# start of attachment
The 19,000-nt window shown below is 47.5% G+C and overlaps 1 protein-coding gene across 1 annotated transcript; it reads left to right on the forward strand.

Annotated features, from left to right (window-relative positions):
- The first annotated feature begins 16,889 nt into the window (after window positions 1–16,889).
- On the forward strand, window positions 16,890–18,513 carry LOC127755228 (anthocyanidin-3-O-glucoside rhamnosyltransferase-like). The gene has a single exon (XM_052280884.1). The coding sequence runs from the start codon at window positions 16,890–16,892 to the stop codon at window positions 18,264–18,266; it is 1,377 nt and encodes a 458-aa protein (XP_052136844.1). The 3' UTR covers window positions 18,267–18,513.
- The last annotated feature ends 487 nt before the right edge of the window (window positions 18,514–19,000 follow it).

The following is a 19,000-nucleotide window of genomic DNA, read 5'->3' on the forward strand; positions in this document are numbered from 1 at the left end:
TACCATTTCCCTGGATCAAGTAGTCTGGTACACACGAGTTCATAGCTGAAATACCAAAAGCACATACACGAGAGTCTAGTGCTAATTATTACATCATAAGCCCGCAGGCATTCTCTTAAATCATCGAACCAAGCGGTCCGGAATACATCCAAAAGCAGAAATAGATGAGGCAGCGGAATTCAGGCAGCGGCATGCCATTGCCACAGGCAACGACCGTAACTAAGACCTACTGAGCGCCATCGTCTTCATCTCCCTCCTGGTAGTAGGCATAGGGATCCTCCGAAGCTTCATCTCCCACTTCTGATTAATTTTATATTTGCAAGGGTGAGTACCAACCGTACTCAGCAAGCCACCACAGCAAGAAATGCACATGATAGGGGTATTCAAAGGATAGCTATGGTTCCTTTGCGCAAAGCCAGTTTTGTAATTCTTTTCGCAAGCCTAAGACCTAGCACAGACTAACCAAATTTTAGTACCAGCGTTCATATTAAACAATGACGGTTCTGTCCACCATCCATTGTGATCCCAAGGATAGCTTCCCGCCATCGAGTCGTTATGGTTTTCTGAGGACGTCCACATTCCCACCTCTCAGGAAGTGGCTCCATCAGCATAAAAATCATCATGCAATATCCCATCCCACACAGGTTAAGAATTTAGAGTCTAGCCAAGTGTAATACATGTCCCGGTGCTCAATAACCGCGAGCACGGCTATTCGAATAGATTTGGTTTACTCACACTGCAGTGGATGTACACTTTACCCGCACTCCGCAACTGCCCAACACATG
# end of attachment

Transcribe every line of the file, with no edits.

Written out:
The 19,000-nt window shown below is 47.5% G+C and overlaps 1 protein-coding gene across 1 annotated transcript; it reads left to right on the forward strand.

Annotated features, from left to right (window-relative positions):
- The first annotated feature begins 16,889 nt into the window (after window positions 1–16,889).
- On the forward strand, window positions 16,890–18,513 carry LOC127755228 (anthocyanidin-3-O-glucoside rhamnosyltransferase-like). The gene has a single exon (XM_052280884.1). The coding sequence runs from the start codon at window positions 16,890–16,892 to the stop codon at window positions 18,264–18,266; it is 1,377 nt and encodes a 458-aa protein (XP_052136844.1). The 3' UTR covers window positions 18,267–18,513.
- The last annotated feature ends 487 nt before the right edge of the window (window positions 18,514–19,000 follow it).

The following is a 19,000-nucleotide window of genomic DNA, read 5'->3' on the forward strand; positions in this document are numbered from 1 at the left end:
TACCATTTCCCTGGATCAAGTAGTCTGGTACACACGAGTTCATAGCTGAAATACCAAAAGCACATACACGAGAGTCTAGTGCTAATTATTACATCATAAGCCCGCAGGCATTCTCTTAAATCATCGAACCAAGCGGTCCGGAATACATCCAAAAGCAGAAATAGATGAGGCAGCGGAATTCAGGCAGCGGCATGCCATTGCCACAGGCAACGACCGTAACTAAGACCTACTGAGCGCCATCGTCTTCATCTCCCTCCTGGTAGTAGGCATAGGGATCCTCCGAAGCTTCATCTCCCACTTCTGATTAATTTTATATTTGCAAGGGTGAGTACCAACCGTACTCAGCAAGCCACCACAGCAAGAAATGCACATGATAGGGGTATTCAAAGGATAGCTATGGTTCCTTTGCGCAAAGCCAGTTTTGTAATTCTTTTCGCAAGCCTAAGACCTAGCACAGACTAACCAAATTTTAGTACCAGCGTTCATATTAAACAATGACGGTTCTGTCCACCATCCATTGTGATCCCAAGGATAGCTTCCCGCCATCGAGTCGTTATGGTTTTCTGAGGACGTCCACATTCCCACCTCTCAGGAAGTGGCTCCATCAGCATAAAAATCATCATGCAATATCCCATCCCACACAGGTTAAGAATTTAGAGTCTAGCCAAGTGTAATACATGTCCCGGTGCTCAATAACCGCGAGCACGGCTATTCGAATAGATTTGGTTTACTCACACTGCAGTGGATGTACACTTTACCCGCACTCCGCAACTGCCCAACACATG